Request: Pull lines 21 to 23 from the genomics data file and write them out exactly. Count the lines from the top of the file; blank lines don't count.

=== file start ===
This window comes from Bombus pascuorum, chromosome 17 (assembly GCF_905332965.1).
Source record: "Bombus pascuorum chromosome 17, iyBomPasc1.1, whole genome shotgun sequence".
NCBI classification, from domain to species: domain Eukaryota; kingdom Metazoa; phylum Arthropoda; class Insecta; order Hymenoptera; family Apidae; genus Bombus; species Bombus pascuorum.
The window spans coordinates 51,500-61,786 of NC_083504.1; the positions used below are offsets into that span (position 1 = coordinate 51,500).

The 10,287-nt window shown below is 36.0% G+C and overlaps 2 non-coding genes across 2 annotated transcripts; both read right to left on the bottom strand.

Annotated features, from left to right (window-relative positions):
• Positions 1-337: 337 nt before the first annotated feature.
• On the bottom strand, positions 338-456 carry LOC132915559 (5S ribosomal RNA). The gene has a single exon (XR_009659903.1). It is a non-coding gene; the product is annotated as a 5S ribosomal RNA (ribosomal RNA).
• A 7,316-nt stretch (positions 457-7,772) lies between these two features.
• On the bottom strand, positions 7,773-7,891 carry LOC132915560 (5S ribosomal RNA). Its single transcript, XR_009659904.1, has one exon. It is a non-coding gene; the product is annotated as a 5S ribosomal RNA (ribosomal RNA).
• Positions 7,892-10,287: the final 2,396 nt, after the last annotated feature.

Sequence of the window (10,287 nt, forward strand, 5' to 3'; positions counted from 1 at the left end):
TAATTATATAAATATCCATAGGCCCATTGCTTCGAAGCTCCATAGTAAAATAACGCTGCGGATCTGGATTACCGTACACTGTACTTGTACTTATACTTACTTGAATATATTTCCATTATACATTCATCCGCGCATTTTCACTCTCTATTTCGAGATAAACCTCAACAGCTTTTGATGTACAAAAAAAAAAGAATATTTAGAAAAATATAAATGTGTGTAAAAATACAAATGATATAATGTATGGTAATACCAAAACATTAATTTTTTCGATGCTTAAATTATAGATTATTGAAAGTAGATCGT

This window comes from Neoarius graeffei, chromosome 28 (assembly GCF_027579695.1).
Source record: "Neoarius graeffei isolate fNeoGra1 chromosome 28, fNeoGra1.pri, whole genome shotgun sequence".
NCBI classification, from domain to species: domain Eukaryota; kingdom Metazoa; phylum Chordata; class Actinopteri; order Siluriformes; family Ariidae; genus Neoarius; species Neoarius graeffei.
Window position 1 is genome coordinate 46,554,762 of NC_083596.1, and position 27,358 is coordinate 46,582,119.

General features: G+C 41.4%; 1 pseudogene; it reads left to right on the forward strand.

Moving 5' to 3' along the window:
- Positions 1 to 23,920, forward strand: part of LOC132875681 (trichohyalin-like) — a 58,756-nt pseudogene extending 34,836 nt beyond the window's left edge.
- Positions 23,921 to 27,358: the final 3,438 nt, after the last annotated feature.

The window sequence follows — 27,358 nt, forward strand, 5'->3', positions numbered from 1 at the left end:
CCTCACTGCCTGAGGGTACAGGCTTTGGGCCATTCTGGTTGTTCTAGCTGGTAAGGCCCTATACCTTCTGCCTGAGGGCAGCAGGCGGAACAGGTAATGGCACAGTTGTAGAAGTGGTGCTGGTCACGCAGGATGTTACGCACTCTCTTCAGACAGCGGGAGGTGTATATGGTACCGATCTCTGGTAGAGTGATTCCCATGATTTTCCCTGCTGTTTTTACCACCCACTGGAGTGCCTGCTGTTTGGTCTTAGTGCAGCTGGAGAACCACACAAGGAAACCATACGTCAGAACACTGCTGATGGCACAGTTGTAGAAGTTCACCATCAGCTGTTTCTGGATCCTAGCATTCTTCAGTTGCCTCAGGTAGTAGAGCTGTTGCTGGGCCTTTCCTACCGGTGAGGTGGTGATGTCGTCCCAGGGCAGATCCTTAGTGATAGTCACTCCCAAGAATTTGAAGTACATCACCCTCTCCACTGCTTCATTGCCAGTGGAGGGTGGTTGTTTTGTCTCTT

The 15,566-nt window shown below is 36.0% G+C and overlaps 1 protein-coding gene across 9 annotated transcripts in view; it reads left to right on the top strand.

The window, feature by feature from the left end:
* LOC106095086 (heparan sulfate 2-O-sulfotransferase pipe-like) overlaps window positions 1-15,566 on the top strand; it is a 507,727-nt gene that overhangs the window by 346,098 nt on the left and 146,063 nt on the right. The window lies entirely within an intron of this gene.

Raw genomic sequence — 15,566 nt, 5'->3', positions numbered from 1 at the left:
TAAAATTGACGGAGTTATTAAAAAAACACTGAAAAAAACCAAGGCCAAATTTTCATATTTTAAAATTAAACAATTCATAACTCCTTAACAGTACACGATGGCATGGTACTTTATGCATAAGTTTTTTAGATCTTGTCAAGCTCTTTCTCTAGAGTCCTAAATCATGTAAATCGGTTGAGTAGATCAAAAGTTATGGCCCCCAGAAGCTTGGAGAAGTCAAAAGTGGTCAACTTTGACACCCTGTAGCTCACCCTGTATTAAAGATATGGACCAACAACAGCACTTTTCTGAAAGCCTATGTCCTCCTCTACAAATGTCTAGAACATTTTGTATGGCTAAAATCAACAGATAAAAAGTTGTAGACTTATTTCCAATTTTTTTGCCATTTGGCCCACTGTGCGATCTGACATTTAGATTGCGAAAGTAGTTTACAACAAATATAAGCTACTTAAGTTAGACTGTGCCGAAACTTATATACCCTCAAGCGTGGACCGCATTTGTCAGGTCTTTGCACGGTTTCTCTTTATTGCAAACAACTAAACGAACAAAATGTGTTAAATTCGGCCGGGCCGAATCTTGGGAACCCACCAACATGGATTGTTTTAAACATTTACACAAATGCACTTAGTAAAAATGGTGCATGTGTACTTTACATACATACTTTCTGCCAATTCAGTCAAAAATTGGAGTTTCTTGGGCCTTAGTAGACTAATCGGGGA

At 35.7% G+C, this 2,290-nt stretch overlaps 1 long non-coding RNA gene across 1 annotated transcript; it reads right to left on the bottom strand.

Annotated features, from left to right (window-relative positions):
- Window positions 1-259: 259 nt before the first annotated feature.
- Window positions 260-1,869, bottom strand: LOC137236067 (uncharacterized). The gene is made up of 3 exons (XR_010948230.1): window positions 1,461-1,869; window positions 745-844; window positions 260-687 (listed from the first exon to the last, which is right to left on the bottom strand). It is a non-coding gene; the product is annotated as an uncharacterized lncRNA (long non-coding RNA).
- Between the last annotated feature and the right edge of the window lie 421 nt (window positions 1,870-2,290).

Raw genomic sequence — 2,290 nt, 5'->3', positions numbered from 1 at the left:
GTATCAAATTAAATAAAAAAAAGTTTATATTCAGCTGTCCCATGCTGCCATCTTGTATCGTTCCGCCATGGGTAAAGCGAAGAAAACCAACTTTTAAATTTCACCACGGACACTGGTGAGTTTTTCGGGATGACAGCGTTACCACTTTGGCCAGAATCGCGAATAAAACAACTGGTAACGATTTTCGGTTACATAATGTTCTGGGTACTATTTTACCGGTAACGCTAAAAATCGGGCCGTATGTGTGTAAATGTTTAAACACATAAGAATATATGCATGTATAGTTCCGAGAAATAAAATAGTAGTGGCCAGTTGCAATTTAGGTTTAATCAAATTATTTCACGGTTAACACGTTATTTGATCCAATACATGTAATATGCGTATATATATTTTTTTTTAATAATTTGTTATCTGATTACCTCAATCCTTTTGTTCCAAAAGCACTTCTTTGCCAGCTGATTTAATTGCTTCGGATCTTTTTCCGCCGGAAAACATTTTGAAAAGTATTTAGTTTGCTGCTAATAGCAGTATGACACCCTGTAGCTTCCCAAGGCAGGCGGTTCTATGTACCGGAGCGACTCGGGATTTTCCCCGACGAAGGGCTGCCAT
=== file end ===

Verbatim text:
- Positions 23,921 to 27,358: the final 3,438 nt, after the last annotated feature.

The window sequence follows — 27,358 nt, forward strand, 5'->3', positions numbered from 1 at the left end:
CCTCACTGCCTGAGGGTACAGGCTTTGGGCCATTCTGGTTGTTCTAGCTGGTAAGGCCCTATACCTTCTGCCTGAGGGCAGCAGGCGGAACAGGTAATGGCACAGTTGTAGAAGTGGTGCTGGTCACGCAGGATGTTACGCACTCTCTTCAGACAGCGGGAGGTGTATATGGTACCGATCTCTGGTAGAGTGATTCCCATGATTTTCCCTGCTGTTTTTACCACCCACTGGAGTGCCTGCTGTTTGGTCTTAGTGCAGCTGGAGAACCACACAAGGAAACCATACGTCAGAACACTGCTGATGGCACAGTTGTAGAAGTTCACCATCAGCTGTTTCTGGATCCTAGCATTCTTCAGTTGCCTCAGGTAGTAGAGCTGTTGCTGGGCCTTTCCTACCGGTGAGGTGGTGATGTCGTCCCAGGGCAGATCCTTAGTGATAGTCACTCCCAAGAATTTGAAGTACATCACCCTCTCCACTGCTTCATTGCCAGTGGAGGGTGGTTGTTTTGTCTCTT